Also I'm glad that you're rethinking Mozart. I do that periodically. In fact I do it every year or two. Maybe even more often. The only point I would take issue with is that I don't believe it's necessary to reject 90% of what you've done before -- rather you build upon it and modify it. When you play Mozart (or any other composer) you are painting a complex, multi-dimensional picture of his world as seen through your eyes. Everything you have done contributes to the richness of that picture. There is no such thing as starting from scratch. And there is no such thing as eliminating your own personality from your performance. As any actor knows, you must find something inside yourself that resonates with everything you think your character is.
From Roy Sonne
Posted on January 13, 2008 at 1:15 AM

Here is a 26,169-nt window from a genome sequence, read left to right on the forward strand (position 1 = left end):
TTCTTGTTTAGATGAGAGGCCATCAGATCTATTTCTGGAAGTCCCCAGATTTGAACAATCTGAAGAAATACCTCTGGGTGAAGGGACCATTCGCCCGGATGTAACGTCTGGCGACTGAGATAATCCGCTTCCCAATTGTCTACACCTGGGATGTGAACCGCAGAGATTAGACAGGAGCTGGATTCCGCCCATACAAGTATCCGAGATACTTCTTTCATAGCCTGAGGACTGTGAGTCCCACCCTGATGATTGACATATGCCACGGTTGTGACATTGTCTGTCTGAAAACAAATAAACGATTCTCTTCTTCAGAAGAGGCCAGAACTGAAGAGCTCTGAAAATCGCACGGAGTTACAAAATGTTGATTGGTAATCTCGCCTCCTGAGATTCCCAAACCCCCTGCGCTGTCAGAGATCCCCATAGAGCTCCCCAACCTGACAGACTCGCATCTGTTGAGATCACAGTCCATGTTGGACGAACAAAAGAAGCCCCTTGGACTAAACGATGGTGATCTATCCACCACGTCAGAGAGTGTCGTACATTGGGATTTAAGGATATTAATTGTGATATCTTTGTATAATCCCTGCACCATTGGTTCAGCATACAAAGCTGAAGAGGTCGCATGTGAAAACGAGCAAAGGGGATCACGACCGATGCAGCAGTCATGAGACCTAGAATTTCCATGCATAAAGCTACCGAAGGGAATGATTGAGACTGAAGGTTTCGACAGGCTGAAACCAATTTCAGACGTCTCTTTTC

Megan said:
"Performing is part of the learning process too - an essential part of what you've described. Yes, taking a month off in the summer just to practice might be what you mean, but I don't think we can stop doing auditions - or rather stop preparing for auditions - completely until something sorts itself out."
"you can't say, 'look, I'm in the middle of a process of discovery'."

Yes, I absolutely agree. The process of discovery is a lifelong one. We can't wait till we arrive at the final truth because we never will. And we must keep on performing and auditioning. Yes we can take a month during the summer to re-evaluate and modify our playing -- knowing in advance that it will not be final. At some point, as we approach an important concert or audition, we decide: this is it for now, I'm not going to change anything more for this performance. And we all learn how much time we need. Some of us need two weeks or more without any changes. Some of us only need a couple of days. And some of us feel secure enough to do new things in the performance that we never have done before -- new fingerings, new bowings, new musical ideas, new tempos etc. I have done that on occasion. And I've never been sorry. But on other occasions I've been afraid to depart from the way I had practiced it.